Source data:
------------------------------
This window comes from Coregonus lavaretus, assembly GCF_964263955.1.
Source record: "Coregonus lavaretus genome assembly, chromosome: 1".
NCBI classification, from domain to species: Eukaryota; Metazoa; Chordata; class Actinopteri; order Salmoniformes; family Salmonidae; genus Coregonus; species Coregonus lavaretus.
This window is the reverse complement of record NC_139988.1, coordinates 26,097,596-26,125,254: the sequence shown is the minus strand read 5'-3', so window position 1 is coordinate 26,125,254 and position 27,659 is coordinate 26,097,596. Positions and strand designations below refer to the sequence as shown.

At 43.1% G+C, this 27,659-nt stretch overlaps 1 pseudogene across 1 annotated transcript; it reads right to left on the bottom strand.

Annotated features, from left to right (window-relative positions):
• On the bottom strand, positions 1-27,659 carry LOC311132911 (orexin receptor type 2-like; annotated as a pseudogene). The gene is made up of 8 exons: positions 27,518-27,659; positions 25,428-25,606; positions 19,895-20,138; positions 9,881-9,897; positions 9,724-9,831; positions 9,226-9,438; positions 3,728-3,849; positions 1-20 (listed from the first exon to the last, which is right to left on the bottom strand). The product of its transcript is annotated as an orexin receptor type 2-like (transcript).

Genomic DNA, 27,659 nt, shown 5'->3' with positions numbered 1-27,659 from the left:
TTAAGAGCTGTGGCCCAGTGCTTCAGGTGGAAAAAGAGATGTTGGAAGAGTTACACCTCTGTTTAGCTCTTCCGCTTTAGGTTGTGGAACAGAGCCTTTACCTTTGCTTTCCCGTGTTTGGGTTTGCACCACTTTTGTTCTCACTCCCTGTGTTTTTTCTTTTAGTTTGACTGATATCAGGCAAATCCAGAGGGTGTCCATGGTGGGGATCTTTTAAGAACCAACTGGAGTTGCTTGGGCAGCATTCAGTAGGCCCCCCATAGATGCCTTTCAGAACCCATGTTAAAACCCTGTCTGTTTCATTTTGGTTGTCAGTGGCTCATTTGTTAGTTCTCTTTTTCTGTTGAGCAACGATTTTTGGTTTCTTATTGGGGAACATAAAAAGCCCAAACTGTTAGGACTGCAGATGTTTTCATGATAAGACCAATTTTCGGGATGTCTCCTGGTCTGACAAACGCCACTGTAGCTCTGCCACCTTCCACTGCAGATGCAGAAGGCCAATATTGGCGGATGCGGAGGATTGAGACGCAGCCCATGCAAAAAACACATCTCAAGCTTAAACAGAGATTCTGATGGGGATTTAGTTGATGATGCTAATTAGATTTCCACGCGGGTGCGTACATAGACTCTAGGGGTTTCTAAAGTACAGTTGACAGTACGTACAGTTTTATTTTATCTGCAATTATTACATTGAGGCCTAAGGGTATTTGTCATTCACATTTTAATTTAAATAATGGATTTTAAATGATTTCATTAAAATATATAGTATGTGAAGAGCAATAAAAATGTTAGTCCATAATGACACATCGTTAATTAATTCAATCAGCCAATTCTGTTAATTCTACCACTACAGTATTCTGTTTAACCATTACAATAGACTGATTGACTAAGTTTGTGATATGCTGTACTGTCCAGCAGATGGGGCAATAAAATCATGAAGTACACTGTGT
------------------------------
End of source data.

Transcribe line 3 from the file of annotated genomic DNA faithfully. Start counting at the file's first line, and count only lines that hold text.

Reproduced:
NCBI classification, from domain to species: Eukaryota; Metazoa; Chordata; class Actinopteri; order Salmoniformes; family Salmonidae; genus Coregonus; species Coregonus lavaretus.